News / Asia

China Increasing Restrictions on Foreign Businesses

Peter Simpson

For three decades foreign companies have been taking advantage of the warm welcome given to them by an emerging China. But now many international companies say they face a growing number of obstacles to doing business in the country.  Peter Simpson reports from Beijing.

When China began opening up 30 years ago, foreign enterprises were given VIP treatment by officials eager to learn Western business ways and take advantage of billions of investment dollars.

Foreign companies in turn sought to tap the vast number of potential customers in China, as well as its pool of workers.

But these days, sentiment among international companies has turned bleak.

Foreign business executives say there has been a sudden change in policy and an increase in restrictions that favor Chinese companies and smack of protectionism.

China business consultant James McGregor is the former chairman of the American Chamber of Commerce, a long-time journalist in China and best-selling business author.

During his 20 years of observing the business environment in China, he says he has seldom seen the foreign business community more angry and disillusioned than it is today.

"The foreign business community is really concerned about where things are headed," noted McGregor.  "Many foreign companies are doing well and making money here after 20 years building up their businesses. But as they look at new policies coming their way, they are concerned that future opportunities are narrowing."

The European Chamber of Commerce in China expressed concern last week that its members suffer under what it calls an unexpected and impregnable blockade erected by the Chinese in recent months.

In an open letter, the European chamber says some its members are contemplating leaving China because they are weary of slogging through what the letter calls an unpredictable business environment with the odds deliberately stacked against them.

The main bone of contention is the indigenous innovation policy, that instructs provincial and regional governments to choose Chinese companies over foreign ones for contracts.

European Chamber of Commerce Secretary General Dirk Moens says there are risks businesses will suffer damaging losses because of confusing and inconsistent regulations, and favoritism.

He says many Europeans companies have demanded action and have asked his group to seek dialogue with the Chinese government.

"Our members are pushing us to engage with the relevant authorities and the good news is we are doing that," said Moens.  "The authorities are willing to engage in this discussion as they realize the reaction means their policies lack clarity and there is a need to engage with business organizations to clarify."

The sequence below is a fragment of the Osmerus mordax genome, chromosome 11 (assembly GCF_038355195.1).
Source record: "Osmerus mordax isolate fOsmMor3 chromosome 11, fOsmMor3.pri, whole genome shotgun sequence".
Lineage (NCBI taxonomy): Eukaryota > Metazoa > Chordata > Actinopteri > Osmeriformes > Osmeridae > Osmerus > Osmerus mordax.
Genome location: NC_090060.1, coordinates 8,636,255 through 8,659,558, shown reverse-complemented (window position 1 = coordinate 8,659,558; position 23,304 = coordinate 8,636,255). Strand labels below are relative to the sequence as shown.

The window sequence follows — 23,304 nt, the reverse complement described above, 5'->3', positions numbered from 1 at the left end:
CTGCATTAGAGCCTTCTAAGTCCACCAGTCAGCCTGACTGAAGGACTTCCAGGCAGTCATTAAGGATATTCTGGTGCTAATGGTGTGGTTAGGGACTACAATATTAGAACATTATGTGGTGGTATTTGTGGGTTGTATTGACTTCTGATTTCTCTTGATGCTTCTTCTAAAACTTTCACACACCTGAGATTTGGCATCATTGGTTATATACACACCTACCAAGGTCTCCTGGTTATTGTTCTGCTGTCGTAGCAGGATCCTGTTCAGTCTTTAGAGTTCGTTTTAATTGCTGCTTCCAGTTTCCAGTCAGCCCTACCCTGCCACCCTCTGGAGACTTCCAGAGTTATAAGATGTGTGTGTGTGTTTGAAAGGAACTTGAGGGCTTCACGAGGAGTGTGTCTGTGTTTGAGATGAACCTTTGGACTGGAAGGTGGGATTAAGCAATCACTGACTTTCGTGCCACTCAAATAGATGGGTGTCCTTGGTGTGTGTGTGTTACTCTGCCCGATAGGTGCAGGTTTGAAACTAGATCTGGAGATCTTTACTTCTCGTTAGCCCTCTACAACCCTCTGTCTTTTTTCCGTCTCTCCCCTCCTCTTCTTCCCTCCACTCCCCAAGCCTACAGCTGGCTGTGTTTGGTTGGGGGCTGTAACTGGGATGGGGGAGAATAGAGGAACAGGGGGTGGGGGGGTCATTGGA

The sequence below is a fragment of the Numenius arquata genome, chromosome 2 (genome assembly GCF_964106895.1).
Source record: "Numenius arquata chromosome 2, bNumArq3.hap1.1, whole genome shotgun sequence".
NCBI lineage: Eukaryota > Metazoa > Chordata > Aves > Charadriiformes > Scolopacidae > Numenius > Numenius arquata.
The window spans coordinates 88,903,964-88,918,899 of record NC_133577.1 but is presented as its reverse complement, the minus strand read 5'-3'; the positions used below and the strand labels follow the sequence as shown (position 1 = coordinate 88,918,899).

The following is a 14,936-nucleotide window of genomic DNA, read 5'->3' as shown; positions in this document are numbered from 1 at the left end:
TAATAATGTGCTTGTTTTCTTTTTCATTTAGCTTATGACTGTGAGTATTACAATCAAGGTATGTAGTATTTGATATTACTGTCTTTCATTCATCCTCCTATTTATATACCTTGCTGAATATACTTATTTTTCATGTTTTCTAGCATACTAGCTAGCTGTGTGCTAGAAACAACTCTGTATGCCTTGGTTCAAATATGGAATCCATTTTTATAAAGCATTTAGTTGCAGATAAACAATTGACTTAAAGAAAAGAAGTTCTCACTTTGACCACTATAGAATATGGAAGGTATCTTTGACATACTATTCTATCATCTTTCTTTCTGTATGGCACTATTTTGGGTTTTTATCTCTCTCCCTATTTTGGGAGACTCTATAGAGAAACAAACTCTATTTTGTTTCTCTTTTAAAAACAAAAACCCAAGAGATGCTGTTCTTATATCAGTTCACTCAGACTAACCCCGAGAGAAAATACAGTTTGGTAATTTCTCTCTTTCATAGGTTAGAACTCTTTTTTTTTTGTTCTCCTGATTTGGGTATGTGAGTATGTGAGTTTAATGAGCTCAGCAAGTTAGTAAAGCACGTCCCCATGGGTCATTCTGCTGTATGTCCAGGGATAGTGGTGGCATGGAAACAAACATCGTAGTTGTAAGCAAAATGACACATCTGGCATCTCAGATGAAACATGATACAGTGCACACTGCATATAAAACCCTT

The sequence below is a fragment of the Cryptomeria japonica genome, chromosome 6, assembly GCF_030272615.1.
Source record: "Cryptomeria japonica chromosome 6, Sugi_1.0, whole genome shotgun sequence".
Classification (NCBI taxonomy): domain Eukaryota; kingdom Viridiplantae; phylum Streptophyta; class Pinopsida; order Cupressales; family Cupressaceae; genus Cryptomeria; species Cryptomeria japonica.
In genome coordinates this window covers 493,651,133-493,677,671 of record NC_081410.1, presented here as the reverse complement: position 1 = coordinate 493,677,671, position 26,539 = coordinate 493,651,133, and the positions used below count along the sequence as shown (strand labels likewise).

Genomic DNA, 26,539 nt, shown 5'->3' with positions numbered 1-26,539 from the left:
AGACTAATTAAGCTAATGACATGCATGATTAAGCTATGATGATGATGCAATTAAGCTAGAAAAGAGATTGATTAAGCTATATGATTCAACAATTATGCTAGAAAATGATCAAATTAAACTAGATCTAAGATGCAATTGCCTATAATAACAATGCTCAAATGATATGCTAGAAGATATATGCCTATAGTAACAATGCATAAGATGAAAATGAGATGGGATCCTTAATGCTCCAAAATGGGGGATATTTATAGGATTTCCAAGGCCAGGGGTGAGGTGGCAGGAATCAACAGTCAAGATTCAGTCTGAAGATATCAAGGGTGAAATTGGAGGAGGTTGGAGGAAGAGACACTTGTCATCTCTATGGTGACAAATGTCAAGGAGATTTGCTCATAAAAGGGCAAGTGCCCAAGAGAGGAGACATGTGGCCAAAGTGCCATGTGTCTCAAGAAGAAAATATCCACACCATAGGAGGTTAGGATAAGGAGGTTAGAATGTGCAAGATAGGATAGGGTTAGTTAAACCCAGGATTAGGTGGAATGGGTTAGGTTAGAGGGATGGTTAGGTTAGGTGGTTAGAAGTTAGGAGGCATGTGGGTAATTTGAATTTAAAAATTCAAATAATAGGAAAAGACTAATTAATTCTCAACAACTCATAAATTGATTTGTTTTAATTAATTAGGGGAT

Many link the hostile business environment to the arrest and lengthy imprisonment of Rio Tinto's Chinese staff, Google's pull out from China because of censorship and the accusations that the Chinese manipulate their currency.

But McGregor says these issues, especially the dispute over the value of the yuan, are not the main concerns of foreign businesses.

He says the bigger problems include rampant intellectual-property theft, state penetration of multinationals through unions and Communist Party organizations, and politicized courts and agencies that almost always favor local companies. And many foreign companies complain of what he describes as creative and selective enforcement of World Trade Organization requirements.

"There's been a lot of foreign companies in the last five years that have decided to put almost all their eggs in the China basket because they saw this place as growth and they saw opportunity," added McGregor.  "And now I think they are starting to see opportunities narrowing and closing and they are going to be reassessing. There are board rooms all around the world right now that are having a lot of discussions about this and reassessing the China opportunity."

McGregor also says the financial crisis has seen the long-held respect for the Western business model lost and in its place the emergence of Chinese triumphalism.

He says many Chinese policy makers now believe their market model is superior to those of Washington and Brussels.

Both he and Moens warn the change in attitude could drive companies out of China.

However, the Chinese government denies the environment has changed toward foreign companies.

During its annual parliamentary session last month, Premier Wen Jiabao was at pains to say international businesses are always welcome, and that he would try to create a level playing field.

Senior Chinese officials from the Foreign and Commerce Ministries do appear to have gauged the current mood.

In recent weeks they have gone on a charm offensive and have met with foreign business leaders to calm rising anger.

And Foreign Ministry spokesman Qin Gang firmly denied China violates World Trade Organization rules.

Qin says there is no discrimination against foreign companies. He says that since joining the WTO, China has treated international firms like family members, and adds that all foreign companies are welcome to do business in the country.

You May Like

Obama: Alaskans Feel Signs of Climate Change

Alaskans experiencing bigger storm surges as sea ice melts, more frequent and extensive wildfires, deteriorating glaciers, and swift shoreline erosion More

Katrina Brought Enduring Changes to New Orleans

The city’s recovery is the result of the people and culture the city is famous for, as well as newcomers and start-up industries More